Sequoyah teens net state fishing title for budding program

Cherokee students Zack Cooper, left, and Kobe Rider recently won a state tournament for the Sequoyah High School bass fishing team. COURTESY

TAHLEQUAH – Two Cherokee teens representing Sequoyah High School’s fledgling bass fishing program recently won the team’s first state title, which in turn earned them an opportunity at the national level.

With five keepers weighing a total of 17.3 pounds, Zack Cooper and Kobe Rider out-fished 140 other teams in the Oklahoma Bass Nation High School championship on Lake Eufaula in June. Their closest competitors caught 3 pounds less.

“I caught my first keeper, a 3-pounder, in like the first three casts,” Rider, 16, said. “I thought it was going to be a pretty good day after that.”

In addition to winning the state title, Cooper, 17, was celebrated for reeling in the largest catch of the day – a 6.26-pound largemouth bass.

“I’ve been fishing since I’ve been able to walk,” Cooper said. “The biggest fish I’ve ever caught was actually at that tournament. That was my first fish of the day. We’d had one practice day beforehand and I didn’t catch a single fish all day.”

By winning the state tournament, Cooper and Rider earned a spot in the Bassmaster High School National Championship on Chickamauga Lake in Dayton, Tennessee.

“Other than the right to call us champions, we qualified for the national tournament in Tennessee,” Cooper said. “The official practice days are July 26 through the 28th. Then the 29th and the 30th are the first two days of competition. On the 31st is championship day, if you make it.”

According to the national tournament organizers, as many as 275 high school teams are expected to compete for the championship.

“I think we’ll do alright,” Rider said, adding that their strategy is to “wing it for a little bit, find a pattern and stick with it.”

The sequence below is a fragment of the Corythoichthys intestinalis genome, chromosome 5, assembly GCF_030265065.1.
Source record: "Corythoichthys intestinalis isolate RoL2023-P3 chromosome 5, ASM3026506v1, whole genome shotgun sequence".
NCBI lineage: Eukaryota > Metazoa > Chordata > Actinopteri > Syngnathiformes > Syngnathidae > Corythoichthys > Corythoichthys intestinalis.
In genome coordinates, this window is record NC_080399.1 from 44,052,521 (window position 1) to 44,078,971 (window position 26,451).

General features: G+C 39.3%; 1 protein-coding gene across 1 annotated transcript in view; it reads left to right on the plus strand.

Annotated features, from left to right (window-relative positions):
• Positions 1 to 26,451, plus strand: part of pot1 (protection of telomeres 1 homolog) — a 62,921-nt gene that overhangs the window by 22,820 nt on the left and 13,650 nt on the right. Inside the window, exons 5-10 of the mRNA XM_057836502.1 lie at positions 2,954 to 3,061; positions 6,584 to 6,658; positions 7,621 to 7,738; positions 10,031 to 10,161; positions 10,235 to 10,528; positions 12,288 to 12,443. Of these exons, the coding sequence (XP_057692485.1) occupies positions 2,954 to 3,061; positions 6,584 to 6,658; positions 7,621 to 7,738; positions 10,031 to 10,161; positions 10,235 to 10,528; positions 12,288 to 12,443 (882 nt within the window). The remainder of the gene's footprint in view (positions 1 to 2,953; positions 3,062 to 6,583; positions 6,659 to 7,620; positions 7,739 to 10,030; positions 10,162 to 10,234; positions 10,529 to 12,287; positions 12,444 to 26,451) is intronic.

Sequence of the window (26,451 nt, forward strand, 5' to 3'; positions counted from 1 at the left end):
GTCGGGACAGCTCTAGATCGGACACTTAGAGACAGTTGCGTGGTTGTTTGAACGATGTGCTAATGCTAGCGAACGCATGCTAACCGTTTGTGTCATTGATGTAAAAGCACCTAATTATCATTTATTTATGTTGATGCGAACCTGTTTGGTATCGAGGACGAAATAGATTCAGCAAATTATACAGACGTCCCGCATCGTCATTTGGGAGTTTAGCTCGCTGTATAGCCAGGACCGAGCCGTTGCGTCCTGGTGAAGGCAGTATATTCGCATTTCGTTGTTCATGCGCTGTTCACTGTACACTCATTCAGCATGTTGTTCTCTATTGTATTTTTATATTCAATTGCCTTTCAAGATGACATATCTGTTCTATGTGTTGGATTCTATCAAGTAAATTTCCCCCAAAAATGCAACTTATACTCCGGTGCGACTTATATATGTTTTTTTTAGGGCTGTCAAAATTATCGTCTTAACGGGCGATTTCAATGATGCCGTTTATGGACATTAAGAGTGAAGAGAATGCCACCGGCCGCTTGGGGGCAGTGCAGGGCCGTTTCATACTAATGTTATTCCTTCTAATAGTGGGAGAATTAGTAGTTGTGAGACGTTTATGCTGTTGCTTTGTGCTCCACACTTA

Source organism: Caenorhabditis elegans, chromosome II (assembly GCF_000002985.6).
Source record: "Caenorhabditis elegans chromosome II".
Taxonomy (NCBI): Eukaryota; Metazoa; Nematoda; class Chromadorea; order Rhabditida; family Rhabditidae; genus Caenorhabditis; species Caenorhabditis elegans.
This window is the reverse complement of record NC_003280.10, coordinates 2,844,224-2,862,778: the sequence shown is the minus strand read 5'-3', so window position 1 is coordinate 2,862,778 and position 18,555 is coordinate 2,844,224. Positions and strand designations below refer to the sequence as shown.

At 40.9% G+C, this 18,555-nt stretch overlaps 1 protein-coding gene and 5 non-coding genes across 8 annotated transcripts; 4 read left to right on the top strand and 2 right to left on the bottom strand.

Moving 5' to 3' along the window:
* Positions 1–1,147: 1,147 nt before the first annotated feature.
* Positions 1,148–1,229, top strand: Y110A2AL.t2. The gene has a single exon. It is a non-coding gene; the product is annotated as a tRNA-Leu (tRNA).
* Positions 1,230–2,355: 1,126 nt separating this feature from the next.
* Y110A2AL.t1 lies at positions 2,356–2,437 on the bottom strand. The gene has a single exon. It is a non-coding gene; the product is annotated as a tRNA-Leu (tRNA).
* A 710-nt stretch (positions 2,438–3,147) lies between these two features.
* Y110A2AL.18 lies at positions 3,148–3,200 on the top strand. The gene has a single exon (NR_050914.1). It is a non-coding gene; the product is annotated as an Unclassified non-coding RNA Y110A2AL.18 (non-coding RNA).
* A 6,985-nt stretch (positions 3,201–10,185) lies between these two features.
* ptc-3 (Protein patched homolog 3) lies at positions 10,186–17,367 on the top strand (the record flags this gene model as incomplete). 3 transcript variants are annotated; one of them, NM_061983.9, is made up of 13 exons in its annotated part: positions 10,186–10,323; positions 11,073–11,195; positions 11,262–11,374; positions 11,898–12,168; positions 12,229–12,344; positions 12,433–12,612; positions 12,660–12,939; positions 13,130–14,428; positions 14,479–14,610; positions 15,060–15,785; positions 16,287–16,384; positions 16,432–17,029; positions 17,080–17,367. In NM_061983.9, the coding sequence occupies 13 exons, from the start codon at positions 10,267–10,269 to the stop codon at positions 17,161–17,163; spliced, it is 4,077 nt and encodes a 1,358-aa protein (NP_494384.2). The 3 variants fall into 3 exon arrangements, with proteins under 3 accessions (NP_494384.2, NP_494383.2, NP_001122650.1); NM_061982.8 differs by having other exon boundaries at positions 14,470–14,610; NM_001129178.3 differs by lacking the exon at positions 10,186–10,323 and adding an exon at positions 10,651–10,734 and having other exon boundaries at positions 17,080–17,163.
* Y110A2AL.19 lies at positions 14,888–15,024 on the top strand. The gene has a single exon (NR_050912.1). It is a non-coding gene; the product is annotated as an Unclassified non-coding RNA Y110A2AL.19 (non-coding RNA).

Both teens, now headed into their junior years, are interested in obtaining fishing scholarships. Cooper has hopes he can “make a career” out of the sport.

“I know there’s a lot of scholarships involved with this, and I know I’ve already got colleges looking at me for just winning this,” he said. “I’ve had people contact me from different states. That’s pretty cool.”

In their first year of fishing together, Cooper and Rider competed in a boat manned by Cooper’s father. Both teens said their fathers inspired a love of fishing.

“I go fishing every day,” Rider said. “I’ve been fishing since I was like 3.”

The state championship was a first for SHS’s fishing program, which Cooper helped establish as a freshman.

“We’ve only had the team for two years, but the first year we really didn’t get to fish many tournaments because of COVID,” Cooper said. “This was actually our first year of being able to compete.”

In October, the duo placed seventh in a tournament, also on Lake Eufaula, with a five-fish limit of 10.45 pounds. Earlier in September, they placed ninth with five fish that weighed a total of 8.84 pounds in the NextGen High School Tournament on Grand Lake.

To help spur the school’s fishing program, students sought sponsorships.

“Our first year we had 10 or 12 kids that wanted to fish, so we went around from business to business,” Cooper said. “We gave them a proposition that if they wanted to give us money for a sponsorship, we’ll put their logo on our jersey. So that’s what all those logos are from, all those businesses giving us money to buy those jerseys and take us to these tournaments.”

While the fishing program is relatively new, there has been interest, Cooper said, but the pandemic slowed its momentum.

“We haven’t really been able to contact a lot of people who were on it the first year because half of them went to different schools or just don’t want to do it anymore,” he said. “But this upcoming year, we’ll actually be able to get a good number of how many people are on our team.”